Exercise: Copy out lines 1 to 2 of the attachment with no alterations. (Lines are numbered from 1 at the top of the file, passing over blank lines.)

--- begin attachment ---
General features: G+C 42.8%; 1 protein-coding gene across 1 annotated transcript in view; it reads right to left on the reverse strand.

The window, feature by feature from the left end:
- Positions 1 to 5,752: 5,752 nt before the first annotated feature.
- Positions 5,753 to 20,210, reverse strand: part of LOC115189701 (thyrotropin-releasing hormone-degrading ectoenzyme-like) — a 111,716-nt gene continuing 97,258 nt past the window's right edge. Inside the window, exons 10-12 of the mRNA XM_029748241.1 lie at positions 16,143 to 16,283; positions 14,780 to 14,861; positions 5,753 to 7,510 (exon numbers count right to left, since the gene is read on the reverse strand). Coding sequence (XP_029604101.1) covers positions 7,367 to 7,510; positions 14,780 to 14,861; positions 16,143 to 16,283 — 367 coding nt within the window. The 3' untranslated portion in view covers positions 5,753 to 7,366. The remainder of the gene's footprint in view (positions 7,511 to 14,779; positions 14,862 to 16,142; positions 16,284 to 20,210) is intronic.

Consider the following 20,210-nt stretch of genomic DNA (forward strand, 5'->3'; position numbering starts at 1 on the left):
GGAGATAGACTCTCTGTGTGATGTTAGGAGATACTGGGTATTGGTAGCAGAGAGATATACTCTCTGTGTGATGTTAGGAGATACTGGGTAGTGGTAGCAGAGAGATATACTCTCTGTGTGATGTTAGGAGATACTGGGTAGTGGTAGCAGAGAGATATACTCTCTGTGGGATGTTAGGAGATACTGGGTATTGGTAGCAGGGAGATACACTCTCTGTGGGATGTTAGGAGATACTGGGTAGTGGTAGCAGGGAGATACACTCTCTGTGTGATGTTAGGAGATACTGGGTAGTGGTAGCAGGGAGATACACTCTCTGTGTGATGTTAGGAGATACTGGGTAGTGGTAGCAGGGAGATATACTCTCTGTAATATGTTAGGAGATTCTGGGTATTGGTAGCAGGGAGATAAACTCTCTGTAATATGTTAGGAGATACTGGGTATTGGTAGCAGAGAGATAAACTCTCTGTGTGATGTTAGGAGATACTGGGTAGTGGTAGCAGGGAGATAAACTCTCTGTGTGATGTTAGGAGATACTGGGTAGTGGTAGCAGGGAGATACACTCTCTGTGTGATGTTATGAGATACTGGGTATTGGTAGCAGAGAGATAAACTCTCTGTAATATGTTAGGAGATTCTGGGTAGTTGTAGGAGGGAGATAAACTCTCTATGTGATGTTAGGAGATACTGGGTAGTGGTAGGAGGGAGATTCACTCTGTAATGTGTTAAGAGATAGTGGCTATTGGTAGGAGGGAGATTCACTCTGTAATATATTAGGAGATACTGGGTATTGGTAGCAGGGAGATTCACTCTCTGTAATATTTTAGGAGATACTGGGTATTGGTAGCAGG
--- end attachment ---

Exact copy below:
General features: G+C 42.8%; 1 protein-coding gene across 1 annotated transcript in view; it reads right to left on the reverse strand.

The window, feature by feature from the left end: